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I've been learning about blind signal separation.

I have noticed that there are a number of algorithms for performing blind signal separation. (eg: Independent component analysis)

Which begs the question, are there any 'non-blind' signal separation algorithms?

I've been searching for a while and I haven't found anything. Nothing is listed on the wiki page and I've never noticed any in open libraries such as open CV.

I'm not even sure what search terms to look for.

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The opposite of blind-signal separation is not "non-blind signal separation". The thing is, depending on what you know on the signals you will use different algorithms.

For example, if you know that there is a low frequency signal mixed with a higher frequency one, you can use low/high-pass filtering to get the two signals.

There's no real name for what you're looking for because every case is different. The generic way is more or less filtering the signals with the information you know. But the filtering is always different.

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The key point of blind signal separation is the separation of a mixture of signals when there is mathematically insufficient knowledge to do so. On the contrary if you, mathematically, have sufficient information to distinguish two or more signals from a given mixture of them, then you can, as mathematically expected, perfectly separate them using well known fundamental operations of signal processing (algebra, calculus, etc.)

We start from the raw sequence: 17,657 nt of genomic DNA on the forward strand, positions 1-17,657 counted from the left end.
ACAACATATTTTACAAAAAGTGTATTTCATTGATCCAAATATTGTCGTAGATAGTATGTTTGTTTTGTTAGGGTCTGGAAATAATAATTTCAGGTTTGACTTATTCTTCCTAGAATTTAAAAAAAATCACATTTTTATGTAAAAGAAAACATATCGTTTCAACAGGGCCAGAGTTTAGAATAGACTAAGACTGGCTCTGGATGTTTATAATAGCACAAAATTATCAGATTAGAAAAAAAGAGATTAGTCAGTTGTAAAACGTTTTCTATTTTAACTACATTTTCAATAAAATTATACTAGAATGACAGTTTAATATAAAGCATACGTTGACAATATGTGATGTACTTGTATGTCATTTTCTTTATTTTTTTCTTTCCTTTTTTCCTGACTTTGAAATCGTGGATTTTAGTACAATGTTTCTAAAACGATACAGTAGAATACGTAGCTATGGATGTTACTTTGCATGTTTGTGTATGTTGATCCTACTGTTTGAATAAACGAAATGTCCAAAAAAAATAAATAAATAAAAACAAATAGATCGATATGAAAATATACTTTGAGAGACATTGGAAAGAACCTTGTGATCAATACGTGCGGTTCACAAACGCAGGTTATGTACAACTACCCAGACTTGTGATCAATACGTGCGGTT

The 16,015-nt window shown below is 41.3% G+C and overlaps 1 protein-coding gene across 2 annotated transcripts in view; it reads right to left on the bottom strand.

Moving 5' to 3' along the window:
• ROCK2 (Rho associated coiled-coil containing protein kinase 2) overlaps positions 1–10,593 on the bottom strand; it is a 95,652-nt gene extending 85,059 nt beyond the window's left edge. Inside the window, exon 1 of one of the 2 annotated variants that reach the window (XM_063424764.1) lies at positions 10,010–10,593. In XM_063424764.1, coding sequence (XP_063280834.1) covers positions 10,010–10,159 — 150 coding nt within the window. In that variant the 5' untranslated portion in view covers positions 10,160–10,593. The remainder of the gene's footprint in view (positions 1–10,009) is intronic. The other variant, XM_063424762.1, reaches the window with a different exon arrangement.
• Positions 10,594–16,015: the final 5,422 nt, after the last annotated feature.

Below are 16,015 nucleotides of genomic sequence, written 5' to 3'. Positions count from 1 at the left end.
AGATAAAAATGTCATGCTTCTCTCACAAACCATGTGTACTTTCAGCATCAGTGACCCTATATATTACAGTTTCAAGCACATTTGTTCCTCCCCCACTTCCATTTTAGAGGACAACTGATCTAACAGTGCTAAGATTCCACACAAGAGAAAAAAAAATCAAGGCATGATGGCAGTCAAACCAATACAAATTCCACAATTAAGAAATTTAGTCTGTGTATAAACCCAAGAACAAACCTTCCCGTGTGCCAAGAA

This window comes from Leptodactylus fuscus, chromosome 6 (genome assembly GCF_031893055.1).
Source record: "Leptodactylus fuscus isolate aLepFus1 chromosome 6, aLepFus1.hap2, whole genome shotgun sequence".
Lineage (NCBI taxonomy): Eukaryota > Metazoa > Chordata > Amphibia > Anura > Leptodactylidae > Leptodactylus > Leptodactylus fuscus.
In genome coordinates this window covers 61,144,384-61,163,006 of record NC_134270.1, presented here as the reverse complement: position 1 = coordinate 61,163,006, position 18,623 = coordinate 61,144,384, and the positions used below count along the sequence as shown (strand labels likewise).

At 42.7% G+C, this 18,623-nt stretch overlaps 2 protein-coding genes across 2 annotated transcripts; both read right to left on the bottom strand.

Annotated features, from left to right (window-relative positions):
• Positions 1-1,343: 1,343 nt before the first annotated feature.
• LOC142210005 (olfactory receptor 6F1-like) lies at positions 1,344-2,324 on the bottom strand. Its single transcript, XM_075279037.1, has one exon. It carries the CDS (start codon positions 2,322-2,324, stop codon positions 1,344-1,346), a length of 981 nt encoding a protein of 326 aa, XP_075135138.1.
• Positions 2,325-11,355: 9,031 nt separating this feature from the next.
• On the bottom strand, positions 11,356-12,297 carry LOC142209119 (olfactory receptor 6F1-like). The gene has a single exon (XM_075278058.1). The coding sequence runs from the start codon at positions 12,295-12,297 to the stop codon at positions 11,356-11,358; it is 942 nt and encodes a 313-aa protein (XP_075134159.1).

This latter operation is not coined a specific name for it, since its principles directly follow that of well known basic signal processing manipulations. Blind source separation however makes some claims about the type of mixture and imposes some structures on the characteristics of the signals, which is used to compensate the lack of information necessary in the separation of the mixture. That's why it is given a specific name.

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Source separation can be attributed several adjectives. The reason is the structure of the sources, and the way they are mixed, linear or not, instantaneous or convolutive, etc. With convolutive mixtures, the blindness arises from the absence or very reduced level of knowledge on the sources and the convolution filters. Some used myopic, or informed source spearation, to qualify the degree of information one knows about either the sources or the filtering system.

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They keywords you want to google are "supervised source separation" and "semi-supervised separation". Basically, if you have some information about the signals, you can typically leverage that to get better performance than blind source separation.

For example, let's say you know one signal in an audio recording is a trumpet. You could train a neural network on a dataset of trumpet sounds. Then feed your recording to the neural net and have it separate out the trumpet better than blind source separation algorithms. This would be an example of supervised source separation I believe.

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